York County Libraries and Get Outdoors York, or GO, are gearing up for the 2013 Summer Reading Club.

“Dig Into Reading and Go and Dig It Up” is the theme of the 2013 Summer Reading Club. It involves a lot of digging to learn more about eve rything from bugs to dinosaurs, nature and sci ence.

“York County Libraries and the Get Outdoors York Task Force of the Healthy York County Co alition work together each year to provide a fun, enriching summer for kids and their families,” said Deb Sullivan, community relations director for the York County Libraries.

The two groups have combined efforts to en courage kids to be mentally and physically active over the summer months, she said. Li braries offer free programs and books to keep minds sharp. GO York encourages kids and fam ilies to get outdoors and walk at area parks by following the clues to find the hidden posts.

“The GO York theme revolves around gar dening, so they will be highlighting the benefits of eating healthy, eating local,” Sullivan said.

There will be indoor activities and outdoor events at local libraries, new programs and old favorites will return and there will be prizes for those who reach the goal of reading 800 minutes during the summer.

Registration begins June 1. To register, stop by your local library, visit www.yorklibraries.org or stop by the kick-off event 10 a.m. to 1 p.m. at the West Manchester Mall.

This event, sponsored by the York County Summer Reading Club, GO York and the West Manchester Mall Kids Club will feature enter tainment, including magic by Dave Rojahn, face- painting by Skeeta the Clown and more, Sulli van said.

Ellen Helfrick tells a pirate story with all the  arrrrghs  during a pirate party at the Dover Area Community Library as part of the 2010 summer reading
Ellen Helfrick tells a pirate story with all the arrrrghs during a pirate party at the Dover Area Community Library as part of the 2010 summer reading program.

Dig Into Reading will feature a number of countywide programs and each library will have its own individual events, including the popular T-shirt machine that will visit each library, on dates to be announced, to allow attendees to design their own shirts, she said.

“Countywide programs include I Dig Bugs by Ryan Bridge, the Bug Man, who will talk about what kinds of bugs love dirt and live under ground and how they survive in a dark and dirty environment; and Tracking Dinosaurs with Jeri Jones, who will talk about tracking dinosaurs and what you can tell from their footprints,” Sul livan said.

“Science Instructor Katie Sechrist and York College Professor Dr. Anthony Fredericks will present “Leap Into Science,” a family workshop where parents and kids in kindergarten to fourth grade will explore a variety of discovery stations together,” Sullivan said.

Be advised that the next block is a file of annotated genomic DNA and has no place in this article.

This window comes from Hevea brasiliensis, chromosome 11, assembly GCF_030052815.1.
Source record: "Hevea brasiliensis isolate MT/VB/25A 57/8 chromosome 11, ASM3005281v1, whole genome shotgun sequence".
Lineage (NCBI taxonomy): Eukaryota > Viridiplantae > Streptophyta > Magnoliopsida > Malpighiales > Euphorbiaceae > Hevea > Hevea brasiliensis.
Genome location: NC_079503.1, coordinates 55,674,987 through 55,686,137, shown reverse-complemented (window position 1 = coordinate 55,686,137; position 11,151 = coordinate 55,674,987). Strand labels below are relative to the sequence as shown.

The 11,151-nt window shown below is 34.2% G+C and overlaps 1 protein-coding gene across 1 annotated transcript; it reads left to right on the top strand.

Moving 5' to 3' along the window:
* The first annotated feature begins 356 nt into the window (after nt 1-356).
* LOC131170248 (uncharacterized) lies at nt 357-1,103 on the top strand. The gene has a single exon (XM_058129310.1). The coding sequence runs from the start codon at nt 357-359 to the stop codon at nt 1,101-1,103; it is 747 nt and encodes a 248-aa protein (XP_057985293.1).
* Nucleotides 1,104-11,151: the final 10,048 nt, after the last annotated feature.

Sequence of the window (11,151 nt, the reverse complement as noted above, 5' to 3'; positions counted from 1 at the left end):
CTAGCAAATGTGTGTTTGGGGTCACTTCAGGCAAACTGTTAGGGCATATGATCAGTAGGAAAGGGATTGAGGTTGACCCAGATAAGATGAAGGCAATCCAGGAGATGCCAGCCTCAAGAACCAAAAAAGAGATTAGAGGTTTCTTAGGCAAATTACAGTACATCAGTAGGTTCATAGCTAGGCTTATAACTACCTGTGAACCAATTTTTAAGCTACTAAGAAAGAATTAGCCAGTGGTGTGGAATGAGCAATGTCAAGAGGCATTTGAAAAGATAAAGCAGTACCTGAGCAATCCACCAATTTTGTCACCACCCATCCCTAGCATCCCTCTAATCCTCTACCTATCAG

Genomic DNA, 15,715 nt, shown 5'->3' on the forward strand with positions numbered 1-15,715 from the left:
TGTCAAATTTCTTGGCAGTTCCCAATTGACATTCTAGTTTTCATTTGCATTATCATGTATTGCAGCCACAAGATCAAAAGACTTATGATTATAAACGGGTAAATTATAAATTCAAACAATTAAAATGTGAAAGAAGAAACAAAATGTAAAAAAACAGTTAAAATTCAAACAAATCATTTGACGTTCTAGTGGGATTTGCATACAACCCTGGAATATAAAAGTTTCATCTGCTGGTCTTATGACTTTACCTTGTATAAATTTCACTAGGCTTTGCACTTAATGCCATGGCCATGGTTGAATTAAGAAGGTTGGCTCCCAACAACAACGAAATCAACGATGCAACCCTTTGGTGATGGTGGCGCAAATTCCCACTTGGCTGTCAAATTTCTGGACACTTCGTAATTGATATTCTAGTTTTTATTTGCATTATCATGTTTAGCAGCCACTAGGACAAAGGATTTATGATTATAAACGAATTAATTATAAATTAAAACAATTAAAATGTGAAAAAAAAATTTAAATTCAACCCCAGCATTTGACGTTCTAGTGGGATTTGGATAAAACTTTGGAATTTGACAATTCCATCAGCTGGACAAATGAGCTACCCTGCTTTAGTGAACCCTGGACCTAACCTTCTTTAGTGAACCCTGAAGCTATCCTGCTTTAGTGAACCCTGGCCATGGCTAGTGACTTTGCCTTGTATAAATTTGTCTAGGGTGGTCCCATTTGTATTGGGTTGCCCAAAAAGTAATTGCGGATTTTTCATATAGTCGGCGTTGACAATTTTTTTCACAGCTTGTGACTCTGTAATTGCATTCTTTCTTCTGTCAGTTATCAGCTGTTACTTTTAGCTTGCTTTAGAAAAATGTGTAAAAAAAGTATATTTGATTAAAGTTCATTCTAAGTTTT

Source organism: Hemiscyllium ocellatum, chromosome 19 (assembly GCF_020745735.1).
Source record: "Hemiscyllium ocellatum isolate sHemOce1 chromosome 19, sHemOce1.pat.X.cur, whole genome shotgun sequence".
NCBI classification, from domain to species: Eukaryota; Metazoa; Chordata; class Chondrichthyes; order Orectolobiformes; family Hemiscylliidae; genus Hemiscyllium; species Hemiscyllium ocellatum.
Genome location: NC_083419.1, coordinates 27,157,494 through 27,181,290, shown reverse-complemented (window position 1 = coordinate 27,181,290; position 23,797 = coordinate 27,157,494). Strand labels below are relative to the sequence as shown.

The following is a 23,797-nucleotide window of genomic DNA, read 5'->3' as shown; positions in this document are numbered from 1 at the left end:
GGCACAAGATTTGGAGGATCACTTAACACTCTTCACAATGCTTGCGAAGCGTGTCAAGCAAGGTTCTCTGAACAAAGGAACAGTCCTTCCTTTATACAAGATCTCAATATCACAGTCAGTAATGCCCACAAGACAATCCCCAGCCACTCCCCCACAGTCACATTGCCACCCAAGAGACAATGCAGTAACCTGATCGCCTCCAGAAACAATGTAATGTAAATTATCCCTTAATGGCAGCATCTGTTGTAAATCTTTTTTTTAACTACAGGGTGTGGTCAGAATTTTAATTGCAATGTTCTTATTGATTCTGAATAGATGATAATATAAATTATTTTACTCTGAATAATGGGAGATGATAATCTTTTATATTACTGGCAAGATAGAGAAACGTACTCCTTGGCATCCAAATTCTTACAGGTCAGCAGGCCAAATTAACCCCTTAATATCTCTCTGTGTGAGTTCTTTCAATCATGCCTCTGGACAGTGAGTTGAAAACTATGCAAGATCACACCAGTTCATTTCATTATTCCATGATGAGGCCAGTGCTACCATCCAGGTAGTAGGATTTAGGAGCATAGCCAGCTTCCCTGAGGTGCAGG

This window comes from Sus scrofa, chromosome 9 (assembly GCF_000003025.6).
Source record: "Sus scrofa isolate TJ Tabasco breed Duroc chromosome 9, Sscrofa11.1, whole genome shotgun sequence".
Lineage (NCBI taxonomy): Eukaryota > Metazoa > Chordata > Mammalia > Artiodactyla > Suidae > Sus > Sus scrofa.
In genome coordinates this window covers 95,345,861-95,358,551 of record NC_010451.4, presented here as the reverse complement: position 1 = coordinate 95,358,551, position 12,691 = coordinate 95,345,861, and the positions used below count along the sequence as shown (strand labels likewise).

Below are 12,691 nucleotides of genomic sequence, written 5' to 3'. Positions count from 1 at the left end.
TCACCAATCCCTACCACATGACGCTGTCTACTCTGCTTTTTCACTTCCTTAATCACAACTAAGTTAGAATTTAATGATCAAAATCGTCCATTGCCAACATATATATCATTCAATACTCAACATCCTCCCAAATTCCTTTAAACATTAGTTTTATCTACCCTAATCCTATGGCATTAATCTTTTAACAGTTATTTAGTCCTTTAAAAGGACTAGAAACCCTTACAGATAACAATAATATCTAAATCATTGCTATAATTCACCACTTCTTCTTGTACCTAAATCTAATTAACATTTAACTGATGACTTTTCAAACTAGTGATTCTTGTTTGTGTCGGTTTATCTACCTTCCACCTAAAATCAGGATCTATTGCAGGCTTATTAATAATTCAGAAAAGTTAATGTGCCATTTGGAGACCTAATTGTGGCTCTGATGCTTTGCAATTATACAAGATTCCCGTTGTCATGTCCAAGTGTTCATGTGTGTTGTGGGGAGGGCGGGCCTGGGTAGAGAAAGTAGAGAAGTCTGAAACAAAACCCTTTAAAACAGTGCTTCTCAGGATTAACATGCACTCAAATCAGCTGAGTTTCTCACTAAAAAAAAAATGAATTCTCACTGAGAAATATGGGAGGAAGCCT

Kids 5 to 7 years old are invited to take part in a Right on the Money Mini Camp, with story books and activities to help them learn to earn, spend, borrow and save money. Money School aims to help high school students be financially independent. Both programs require advance registration, and parents are invited.

York County Libraries will host the Dig It! Faire from 10 a.m. to 2 p.m. July 13 at Gifford Pinchot State Park. This event features Jesse Rothacker of Forgotten Friend Reptile Sanctu ary; Park Naturalist Beth Kepley-McNutt, who will present The Wiggly World of Worms; puppet shows by Dawn Stockbridge of Paul Smith Li brary; storybook favorite Pete the Cat; and make- and-take crafts;.

Bring lawn chairs or a blanket, and pack a picnic lunch or visit food vendors that will be on hand. The event is rain or shine.

Prizes

 

THE SUMMER READING CLUB offers a variety of rewards and prizes and the more you read the more you can win.

Those who read 400 minutes can get a free kids meal in Brown's Café and those who read for 800 minutes get tickets to a York Revolution Game and a Harrisburg Senators game among other items.

In addition to these prizes that will be handed out county-wide, local librar ies will also hand out prizes to partici pants.

The more you read the more great prizes you can win. Set a goal to read 800 minutes this summer to get the prizes below and more from your local library.

Prizes just for registering (while supplies last):

· Chick-fil-A bookmark and free ice cream

· York Fair bookmark

· Metro Bank $10 for reading 10 books

· Isaac's BOGO coupon

· Sheetz Free MTO item

· Brown's Orchards bookmark & free small ice cream cone

· Atomic Bounce free admission pass (Red Lion)

· 400 Minute Prize

· Brown's Orchards free kid's meal in Brown's Café

800-minute completion prizes (while supplies last):

· York Revolution, one free game ticket for Aug. 13

· Harrisburg Senators, two game tickets (one child, one adult) for Aug. 6, 7 or 8.